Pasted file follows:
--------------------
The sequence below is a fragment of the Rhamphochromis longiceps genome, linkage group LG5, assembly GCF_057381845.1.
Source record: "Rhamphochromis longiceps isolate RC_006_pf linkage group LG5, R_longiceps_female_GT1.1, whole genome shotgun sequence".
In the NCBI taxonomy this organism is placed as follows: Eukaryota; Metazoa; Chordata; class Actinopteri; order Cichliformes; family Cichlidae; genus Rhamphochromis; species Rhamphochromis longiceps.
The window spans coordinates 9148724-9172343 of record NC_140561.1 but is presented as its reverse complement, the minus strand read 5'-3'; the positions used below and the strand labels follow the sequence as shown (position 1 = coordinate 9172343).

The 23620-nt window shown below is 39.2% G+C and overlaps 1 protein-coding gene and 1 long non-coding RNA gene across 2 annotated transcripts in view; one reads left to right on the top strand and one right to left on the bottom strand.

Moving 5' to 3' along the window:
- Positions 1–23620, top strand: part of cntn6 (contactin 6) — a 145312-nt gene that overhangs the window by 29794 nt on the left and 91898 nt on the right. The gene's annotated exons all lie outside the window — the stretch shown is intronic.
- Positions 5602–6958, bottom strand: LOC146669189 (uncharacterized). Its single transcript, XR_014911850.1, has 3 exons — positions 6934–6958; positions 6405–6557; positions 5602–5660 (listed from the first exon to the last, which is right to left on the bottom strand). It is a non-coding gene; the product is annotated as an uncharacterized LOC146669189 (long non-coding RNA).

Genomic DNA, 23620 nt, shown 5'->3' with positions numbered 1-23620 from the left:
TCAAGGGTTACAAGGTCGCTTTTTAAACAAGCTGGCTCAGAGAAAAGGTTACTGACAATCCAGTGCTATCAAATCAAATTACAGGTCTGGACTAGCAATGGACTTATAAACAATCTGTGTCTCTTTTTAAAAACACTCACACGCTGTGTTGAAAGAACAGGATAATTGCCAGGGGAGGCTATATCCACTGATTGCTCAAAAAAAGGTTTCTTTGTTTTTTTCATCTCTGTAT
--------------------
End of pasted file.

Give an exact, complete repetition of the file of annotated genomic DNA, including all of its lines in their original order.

The sequence below is a fragment of the Rhamphochromis longiceps genome, linkage group LG5, assembly GCF_057381845.1.
Source record: "Rhamphochromis longiceps isolate RC_006_pf linkage group LG5, R_longiceps_female_GT1.1, whole genome shotgun sequence".
In the NCBI taxonomy this organism is placed as follows: Eukaryota; Metazoa; Chordata; class Actinopteri; order Cichliformes; family Cichlidae; genus Rhamphochromis; species Rhamphochromis longiceps.
The window spans coordinates 9148724-9172343 of record NC_140561.1 but is presented as its reverse complement, the minus strand read 5'-3'; the positions used below and the strand labels follow the sequence as shown (position 1 = coordinate 9172343).

The 23620-nt window shown below is 39.2% G+C and overlaps 1 protein-coding gene and 1 long non-coding RNA gene across 2 annotated transcripts in view; one reads left to right on the top strand and one right to left on the bottom strand.

Moving 5' to 3' along the window:
- Positions 1–23620, top strand: part of cntn6 (contactin 6) — a 145312-nt gene that overhangs the window by 29794 nt on the left and 91898 nt on the right. The gene's annotated exons all lie outside the window — the stretch shown is intronic.
- Positions 5602–6958, bottom strand: LOC146669189 (uncharacterized). Its single transcript, XR_014911850.1, has 3 exons — positions 6934–6958; positions 6405–6557; positions 5602–5660 (listed from the first exon to the last, which is right to left on the bottom strand). It is a non-coding gene; the product is annotated as an uncharacterized LOC146669189 (long non-coding RNA).

Genomic DNA, 23620 nt, shown 5'->3' with positions numbered 1-23620 from the left:
TCAAGGGTTACAAGGTCGCTTTTTAAACAAGCTGGCTCAGAGAAAAGGTTACTGACAATCCAGTGCTATCAAATCAAATTACAGGTCTGGACTAGCAATGGACTTATAAACAATCTGTGTCTCTTTTTAAAAACACTCACACGCTGTGTTGAAAGAACAGGATAATTGCCAGGGGAGGCTATATCCACTGATTGCTCAAAAAAAGGTTTCTTTGTTTTTTTCATCTCTGTAT